Oregon State works with community to provide safe Halloween weekend

Gabe Landstrom, Practicum Contributor

Last year there was close to 500 police calls four days leading up to and on Halloween. Not all were caused by students, but the assumption is that it was.

With Homecoming and Halloween weekend coming up, Oregon State University is working to keep the community safe during the celebrations. This year 12 additional officers will be out on campus and in the community. Steve Clark, the vice president for university relations at OSU, gave some insight on how to have fun and stay unscathed this weekend.

“The law enforcements job starts with engagement, education, visibility, and if need be enforcement,” Clark said. “Their first goal is to be a good partner and student’s jobs is to be a good partner too.”

“We are working for everyone to be as safe as possible,” said state police Sargent Huff Meyer.

Meyer also mentioned that there will be vehicle and bike patrols so be cognoscente of your surroundings and actions.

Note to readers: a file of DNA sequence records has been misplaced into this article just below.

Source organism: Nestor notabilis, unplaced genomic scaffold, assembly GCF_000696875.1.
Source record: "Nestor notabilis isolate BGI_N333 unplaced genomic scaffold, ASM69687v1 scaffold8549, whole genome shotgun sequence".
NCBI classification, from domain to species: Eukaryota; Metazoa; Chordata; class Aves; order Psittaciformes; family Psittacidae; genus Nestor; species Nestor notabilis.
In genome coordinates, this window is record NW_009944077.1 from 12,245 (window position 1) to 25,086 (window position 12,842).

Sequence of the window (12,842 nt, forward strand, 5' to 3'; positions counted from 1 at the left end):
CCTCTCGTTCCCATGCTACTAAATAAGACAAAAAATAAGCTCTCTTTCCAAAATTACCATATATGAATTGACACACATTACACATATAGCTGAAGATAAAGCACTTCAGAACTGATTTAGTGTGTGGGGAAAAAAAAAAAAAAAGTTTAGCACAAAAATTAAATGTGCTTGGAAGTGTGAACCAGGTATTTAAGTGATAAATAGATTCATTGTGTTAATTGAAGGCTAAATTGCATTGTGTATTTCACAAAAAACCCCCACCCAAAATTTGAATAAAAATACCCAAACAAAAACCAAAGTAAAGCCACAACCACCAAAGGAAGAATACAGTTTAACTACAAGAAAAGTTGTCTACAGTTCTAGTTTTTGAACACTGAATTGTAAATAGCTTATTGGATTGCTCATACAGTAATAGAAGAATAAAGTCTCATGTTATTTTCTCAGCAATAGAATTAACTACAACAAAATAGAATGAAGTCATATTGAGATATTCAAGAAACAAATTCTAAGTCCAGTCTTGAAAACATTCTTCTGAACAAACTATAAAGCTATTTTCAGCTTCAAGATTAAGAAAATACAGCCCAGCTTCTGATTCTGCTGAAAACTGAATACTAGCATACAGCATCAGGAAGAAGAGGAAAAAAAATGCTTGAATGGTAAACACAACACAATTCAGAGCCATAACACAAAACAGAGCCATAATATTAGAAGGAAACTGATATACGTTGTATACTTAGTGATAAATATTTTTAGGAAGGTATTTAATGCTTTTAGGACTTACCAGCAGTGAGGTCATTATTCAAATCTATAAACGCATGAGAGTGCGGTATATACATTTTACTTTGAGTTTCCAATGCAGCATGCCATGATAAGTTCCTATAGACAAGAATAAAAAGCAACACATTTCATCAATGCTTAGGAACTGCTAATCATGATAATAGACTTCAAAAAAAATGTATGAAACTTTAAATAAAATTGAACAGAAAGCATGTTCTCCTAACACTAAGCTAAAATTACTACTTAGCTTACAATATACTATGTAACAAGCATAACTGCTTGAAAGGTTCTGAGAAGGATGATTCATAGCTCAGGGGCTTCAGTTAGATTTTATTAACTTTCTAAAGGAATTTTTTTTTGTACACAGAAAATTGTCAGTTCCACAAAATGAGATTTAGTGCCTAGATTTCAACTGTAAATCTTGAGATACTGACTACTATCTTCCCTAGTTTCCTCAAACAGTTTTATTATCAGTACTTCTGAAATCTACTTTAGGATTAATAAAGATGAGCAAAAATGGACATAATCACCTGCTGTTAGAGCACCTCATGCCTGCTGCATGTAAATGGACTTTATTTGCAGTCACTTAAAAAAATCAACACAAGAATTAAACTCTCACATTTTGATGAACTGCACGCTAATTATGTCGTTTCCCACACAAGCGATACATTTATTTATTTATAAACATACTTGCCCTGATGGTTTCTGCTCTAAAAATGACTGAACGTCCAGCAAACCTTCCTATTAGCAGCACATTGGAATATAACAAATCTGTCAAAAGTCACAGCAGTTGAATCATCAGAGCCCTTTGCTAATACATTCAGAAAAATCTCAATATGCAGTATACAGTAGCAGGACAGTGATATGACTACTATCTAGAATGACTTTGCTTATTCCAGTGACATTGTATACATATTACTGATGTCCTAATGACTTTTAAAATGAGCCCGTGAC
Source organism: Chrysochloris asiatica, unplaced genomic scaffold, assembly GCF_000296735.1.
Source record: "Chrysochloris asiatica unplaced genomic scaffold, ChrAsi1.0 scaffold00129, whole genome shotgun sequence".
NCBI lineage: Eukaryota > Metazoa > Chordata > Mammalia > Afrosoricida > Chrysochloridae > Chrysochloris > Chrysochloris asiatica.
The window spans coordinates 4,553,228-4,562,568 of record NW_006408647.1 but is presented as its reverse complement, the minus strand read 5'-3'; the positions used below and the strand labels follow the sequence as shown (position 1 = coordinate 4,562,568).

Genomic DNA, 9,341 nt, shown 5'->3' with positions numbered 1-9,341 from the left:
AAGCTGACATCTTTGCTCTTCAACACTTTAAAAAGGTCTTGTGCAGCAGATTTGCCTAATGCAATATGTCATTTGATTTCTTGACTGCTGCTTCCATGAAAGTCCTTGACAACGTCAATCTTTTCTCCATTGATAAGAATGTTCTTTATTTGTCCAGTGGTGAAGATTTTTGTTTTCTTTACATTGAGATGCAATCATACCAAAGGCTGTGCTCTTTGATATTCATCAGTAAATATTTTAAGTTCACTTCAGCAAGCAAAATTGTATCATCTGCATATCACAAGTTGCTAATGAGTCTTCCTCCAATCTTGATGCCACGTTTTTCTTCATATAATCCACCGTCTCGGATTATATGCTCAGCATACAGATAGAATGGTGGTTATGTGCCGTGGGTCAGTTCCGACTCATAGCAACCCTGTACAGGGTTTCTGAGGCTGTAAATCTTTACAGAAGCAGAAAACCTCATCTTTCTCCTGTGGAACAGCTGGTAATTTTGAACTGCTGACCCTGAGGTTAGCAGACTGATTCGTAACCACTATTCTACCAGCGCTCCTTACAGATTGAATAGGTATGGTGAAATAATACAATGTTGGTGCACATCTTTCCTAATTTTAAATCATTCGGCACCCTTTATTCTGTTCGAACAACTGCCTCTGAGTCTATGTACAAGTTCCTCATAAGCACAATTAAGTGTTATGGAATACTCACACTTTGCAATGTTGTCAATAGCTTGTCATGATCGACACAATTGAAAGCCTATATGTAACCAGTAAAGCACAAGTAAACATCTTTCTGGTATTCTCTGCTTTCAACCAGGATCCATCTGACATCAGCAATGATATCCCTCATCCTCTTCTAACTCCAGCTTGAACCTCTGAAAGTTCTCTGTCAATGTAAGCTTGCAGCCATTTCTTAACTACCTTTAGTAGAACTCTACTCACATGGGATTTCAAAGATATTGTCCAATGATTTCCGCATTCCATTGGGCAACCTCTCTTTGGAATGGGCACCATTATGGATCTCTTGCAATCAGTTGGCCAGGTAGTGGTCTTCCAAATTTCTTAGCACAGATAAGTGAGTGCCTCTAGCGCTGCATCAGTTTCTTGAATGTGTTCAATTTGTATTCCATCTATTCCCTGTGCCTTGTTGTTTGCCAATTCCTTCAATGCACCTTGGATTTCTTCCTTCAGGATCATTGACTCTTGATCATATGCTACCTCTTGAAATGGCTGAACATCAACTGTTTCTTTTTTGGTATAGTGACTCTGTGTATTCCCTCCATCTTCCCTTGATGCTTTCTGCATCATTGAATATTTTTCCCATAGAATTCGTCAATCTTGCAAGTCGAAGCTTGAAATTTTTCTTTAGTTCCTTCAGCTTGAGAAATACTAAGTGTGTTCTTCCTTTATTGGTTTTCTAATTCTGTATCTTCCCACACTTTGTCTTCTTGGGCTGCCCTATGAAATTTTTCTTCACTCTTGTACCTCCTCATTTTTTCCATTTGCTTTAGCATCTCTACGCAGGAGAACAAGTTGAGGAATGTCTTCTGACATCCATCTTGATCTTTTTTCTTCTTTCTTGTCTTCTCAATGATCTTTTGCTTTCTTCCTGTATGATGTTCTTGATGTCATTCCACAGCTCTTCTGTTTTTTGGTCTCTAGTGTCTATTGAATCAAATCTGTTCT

“Respect them as members of the community and as people and they will respect you” said Clark. “Their first job is to educate and engage the last thing they will do if they have to is arrest someone.”

Clark urged students to understand the responsibilities of being a good neighbor and beaver.

“Students can host parties. That’s a great thing. You can plan a party and have alcohol. That’s fine too, but what you might want to do is actually call the police department and tell them you are going to have a party at this address, and say here is what I’m going to do to ensure that there is no underage drinking,” Clark said. “The police will say thank you for letting them know and for being a good neighbor. Now their job is not to crack down on the party and they will see you handled the situation responsibly.”

Furthermore, he mentioned that you should know what you are drinking and the volume. Also, be aware of your surroundings and space limitations. Let people know where you are going and when you will get there.

“Alcohol and marijuana should be used in moderation, enjoyed but not used in execs,” Clark said. “If your traveling in a group of fifty people know that it is a bit obvious so think about traveling in smaller groups.”

“Do not hesitate to intervene in unsafe situations. Be an active bystander.” Said ASOSU president Rachel Grisham in an email.

Grisham also reminded everyone that medical Amnesty protects students from the law when using 9-1-1 in medical situations and emergencies. 

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